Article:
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Thursday, February 09 2017

As we are nearing the last half of the winter season, I find myself beginning to stir with the anxiety and inspiration of going to work in the garden, or, as I call it, “gardinspiration.”  I will briefly outline some of the annual tasks that I try to incorporate into my late winter and early spring maintenance program.

This year we have had the blessing of an abundance of rainfall.  It has been so long since we have had this much rain that I have almost forgotten the list of tasks that accompany this windfall.  In southern California, where I have my nursery, the rains are frequently in tandem with high winds.  This combination often introduces an abundance of small to medium sized broken branches and fallen leaves of many varieties to the grounds.  I try to remove fallen branches and larger palm fronds as soon as possible, in order to minimize any damage they may have caused to understory plants.  Additionally, the much needed moisture from rain benefits the endless variety of weeds that seem to appear as effortlessly as the gentle breezes that help to spread their seeds.  Granted staying ahead of the weeds is a year round challenge, but after rains, it seems to be magnified.

One of the many inevitable maintenance chores that heavy rains and winds cause is the need to repair and rebuild the circular earthen basins that many growers create to help concentrate water and fertilizer around the base of cultivated garden plants.  These basins are a must in an area where palm and cycad growers often plant their material on mounds or on sloped hillsides.  They can be made of the indigenous soil, but often incorporate boulders and a variety of rocks for added structure.  These basins are necessary to conserve water the rest of the year by minimizing downhill runoff.  The dimensions will vary with the age of the plant, but as a general rule, if you can, for smaller plants, make the basin diameter approximately twice the length of a typical leaf.  Larger plants can benefit from basins from a minimum of four to eight times the diameter of the cycad caudex (trunk). This number is variable, because it is somewhat dependent on the size of the root system.  Therefore as plants reach maturity, it is not a bad idea to try to gradually enlarge the basins.This garden repair coincides with the time of year that I like to spread mulch and mix into the soil of my basins a variety of fertilizer products.  This is so that they can be watered into the soil by late winter or early spring.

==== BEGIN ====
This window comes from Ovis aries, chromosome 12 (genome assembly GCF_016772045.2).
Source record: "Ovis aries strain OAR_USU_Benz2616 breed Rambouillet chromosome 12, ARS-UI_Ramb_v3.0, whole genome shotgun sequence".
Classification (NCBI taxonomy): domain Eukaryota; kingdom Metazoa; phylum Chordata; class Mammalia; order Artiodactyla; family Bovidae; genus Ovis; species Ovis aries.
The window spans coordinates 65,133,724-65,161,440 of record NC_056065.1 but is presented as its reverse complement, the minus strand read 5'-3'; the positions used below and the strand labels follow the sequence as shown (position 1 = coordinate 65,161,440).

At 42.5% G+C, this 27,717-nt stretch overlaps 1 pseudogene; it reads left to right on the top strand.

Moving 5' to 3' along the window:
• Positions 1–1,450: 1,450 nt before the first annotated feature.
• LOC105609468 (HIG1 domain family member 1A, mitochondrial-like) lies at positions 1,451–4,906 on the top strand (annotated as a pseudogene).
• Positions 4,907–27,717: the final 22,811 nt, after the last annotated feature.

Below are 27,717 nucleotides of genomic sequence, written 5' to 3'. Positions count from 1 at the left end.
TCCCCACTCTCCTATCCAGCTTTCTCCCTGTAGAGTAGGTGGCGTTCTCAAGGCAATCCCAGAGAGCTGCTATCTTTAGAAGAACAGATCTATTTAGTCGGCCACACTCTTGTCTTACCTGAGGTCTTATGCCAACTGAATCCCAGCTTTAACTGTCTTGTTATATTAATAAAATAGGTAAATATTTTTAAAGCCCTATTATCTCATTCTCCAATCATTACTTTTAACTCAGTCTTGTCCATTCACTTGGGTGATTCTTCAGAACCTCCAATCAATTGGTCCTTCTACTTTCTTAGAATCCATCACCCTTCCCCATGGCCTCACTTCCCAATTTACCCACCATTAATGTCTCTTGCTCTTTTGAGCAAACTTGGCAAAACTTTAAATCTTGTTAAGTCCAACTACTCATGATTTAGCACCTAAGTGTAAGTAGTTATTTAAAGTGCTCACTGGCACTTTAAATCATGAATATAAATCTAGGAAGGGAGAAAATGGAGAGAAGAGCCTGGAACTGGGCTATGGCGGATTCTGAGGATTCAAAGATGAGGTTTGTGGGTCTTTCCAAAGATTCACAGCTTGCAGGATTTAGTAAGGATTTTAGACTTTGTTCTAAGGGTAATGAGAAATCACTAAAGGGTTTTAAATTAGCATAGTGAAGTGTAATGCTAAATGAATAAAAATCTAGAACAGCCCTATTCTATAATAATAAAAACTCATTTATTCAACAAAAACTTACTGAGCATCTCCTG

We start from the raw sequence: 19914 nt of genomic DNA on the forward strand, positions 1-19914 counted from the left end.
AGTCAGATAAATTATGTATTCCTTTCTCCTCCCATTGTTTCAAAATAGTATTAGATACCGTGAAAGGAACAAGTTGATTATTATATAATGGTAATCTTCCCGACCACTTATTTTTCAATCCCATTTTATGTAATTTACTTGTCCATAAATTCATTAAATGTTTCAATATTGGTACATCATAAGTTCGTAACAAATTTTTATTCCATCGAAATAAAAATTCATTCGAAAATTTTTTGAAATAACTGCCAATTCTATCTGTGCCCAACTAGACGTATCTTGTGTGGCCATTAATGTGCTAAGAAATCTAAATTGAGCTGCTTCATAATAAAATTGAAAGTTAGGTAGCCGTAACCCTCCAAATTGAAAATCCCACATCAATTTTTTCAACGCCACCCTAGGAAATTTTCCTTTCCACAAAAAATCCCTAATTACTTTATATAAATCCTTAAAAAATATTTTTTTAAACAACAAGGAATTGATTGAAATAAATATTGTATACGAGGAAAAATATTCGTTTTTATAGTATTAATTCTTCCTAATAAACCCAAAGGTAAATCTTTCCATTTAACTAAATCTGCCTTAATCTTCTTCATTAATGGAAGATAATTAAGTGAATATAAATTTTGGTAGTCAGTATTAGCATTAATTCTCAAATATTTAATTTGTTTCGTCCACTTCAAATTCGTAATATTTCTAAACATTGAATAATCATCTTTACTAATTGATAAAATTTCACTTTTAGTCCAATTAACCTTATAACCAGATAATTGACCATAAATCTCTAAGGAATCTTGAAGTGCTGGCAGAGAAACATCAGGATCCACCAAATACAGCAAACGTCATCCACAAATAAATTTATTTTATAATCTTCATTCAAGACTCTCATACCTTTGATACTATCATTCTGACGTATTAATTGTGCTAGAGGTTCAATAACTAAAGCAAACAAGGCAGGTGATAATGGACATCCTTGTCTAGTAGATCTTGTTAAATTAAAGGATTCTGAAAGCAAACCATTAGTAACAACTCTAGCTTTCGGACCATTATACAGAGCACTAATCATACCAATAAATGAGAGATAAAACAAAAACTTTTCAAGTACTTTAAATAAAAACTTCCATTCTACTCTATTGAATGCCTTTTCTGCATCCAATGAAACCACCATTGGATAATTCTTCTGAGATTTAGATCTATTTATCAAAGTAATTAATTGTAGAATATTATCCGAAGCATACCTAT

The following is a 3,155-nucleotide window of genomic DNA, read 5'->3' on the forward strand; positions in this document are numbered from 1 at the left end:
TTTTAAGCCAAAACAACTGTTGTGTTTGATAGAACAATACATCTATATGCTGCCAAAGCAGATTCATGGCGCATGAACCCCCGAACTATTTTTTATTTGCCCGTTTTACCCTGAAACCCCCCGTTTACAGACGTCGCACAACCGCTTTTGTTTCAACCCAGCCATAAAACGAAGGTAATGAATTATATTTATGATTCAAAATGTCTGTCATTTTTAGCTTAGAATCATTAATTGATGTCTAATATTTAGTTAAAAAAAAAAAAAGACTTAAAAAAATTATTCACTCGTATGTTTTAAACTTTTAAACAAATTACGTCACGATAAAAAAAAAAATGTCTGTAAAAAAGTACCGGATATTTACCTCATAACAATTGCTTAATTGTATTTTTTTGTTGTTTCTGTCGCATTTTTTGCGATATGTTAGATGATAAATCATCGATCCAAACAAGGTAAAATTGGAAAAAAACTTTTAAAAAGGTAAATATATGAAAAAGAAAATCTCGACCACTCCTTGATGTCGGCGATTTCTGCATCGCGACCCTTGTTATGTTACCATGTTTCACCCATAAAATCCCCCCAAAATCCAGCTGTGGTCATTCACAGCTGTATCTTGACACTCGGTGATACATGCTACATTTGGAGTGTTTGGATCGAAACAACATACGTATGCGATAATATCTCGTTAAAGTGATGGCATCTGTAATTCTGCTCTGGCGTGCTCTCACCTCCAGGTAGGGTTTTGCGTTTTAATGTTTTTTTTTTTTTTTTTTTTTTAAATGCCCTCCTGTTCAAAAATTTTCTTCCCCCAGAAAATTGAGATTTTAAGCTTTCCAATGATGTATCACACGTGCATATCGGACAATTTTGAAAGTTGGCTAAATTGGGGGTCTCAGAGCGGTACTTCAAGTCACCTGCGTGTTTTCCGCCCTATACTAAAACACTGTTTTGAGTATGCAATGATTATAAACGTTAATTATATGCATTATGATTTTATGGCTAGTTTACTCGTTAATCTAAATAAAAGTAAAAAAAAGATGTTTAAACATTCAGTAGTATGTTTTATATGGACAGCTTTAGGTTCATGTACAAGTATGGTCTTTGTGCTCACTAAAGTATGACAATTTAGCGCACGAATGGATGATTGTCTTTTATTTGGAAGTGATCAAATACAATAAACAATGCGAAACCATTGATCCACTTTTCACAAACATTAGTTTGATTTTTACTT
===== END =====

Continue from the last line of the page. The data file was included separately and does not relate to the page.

Pictures left to right:  

  1. Basin softened by wind, rain and hail
  2. Using  a small rake to bring up the soil both withing the well and outside the well
  3. Basin defined and reshaped

Like many garden chores, these maintenance tasks mentioned above do not have an immediate payback, but rather pay out their dividends during the growing season.  It is like cash in the bank that will be earning interest over the next number of months as the weather gets warmer and heads into spring.

Grow and prosper,


Posted by: Keith Huber AT 06:54 pm   |  Permalink   |  Email

Palm and Cycad Exchange
855K South Main Ave. Box182
Fallbrook, CA 92028

Keith Mobile: 760-525-5148
Office Mobile: 760-525-8782

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